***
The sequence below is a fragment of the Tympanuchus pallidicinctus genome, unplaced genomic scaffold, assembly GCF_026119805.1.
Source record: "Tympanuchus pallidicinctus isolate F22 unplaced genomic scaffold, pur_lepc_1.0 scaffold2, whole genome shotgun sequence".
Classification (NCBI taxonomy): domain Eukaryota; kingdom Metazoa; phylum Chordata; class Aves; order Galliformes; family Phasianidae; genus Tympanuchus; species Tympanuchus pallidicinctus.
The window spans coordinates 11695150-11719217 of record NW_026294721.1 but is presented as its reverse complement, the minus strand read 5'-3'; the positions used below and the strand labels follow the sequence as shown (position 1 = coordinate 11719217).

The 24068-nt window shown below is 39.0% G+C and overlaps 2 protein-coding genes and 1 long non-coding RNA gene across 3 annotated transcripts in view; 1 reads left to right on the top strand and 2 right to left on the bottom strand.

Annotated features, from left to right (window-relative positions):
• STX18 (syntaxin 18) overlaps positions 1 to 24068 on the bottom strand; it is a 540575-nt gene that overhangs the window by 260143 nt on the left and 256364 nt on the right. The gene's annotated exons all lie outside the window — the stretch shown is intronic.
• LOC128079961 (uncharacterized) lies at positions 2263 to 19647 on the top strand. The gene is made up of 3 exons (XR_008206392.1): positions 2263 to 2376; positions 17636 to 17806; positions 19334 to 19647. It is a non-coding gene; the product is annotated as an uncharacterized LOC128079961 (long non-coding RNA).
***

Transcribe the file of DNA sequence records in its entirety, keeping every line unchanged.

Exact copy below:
The sequence below is a fragment of the Tympanuchus pallidicinctus genome, unplaced genomic scaffold, assembly GCF_026119805.1.
Source record: "Tympanuchus pallidicinctus isolate F22 unplaced genomic scaffold, pur_lepc_1.0 scaffold2, whole genome shotgun sequence".
Classification (NCBI taxonomy): domain Eukaryota; kingdom Metazoa; phylum Chordata; class Aves; order Galliformes; family Phasianidae; genus Tympanuchus; species Tympanuchus pallidicinctus.
The window spans coordinates 11695150-11719217 of record NW_026294721.1 but is presented as its reverse complement, the minus strand read 5'-3'; the positions used below and the strand labels follow the sequence as shown (position 1 = coordinate 11719217).

The 24068-nt window shown below is 39.0% G+C and overlaps 2 protein-coding genes and 1 long non-coding RNA gene across 3 annotated transcripts in view; 1 reads left to right on the top strand and 2 right to left on the bottom strand.

Annotated features, from left to right (window-relative positions):
• STX18 (syntaxin 18) overlaps positions 1 to 24068 on the bottom strand; it is a 540575-nt gene that overhangs the window by 260143 nt on the left and 256364 nt on the right. The gene's annotated exons all lie outside the window — the stretch shown is intronic.
• LOC128079961 (uncharacterized) lies at positions 2263 to 19647 on the top strand. The gene is made up of 3 exons (XR_008206392.1): positions 2263 to 2376; positions 17636 to 17806; positions 19334 to 19647. It is a non-coding gene; the product is annotated as an uncharacterized LOC128079961 (long non-coding RNA).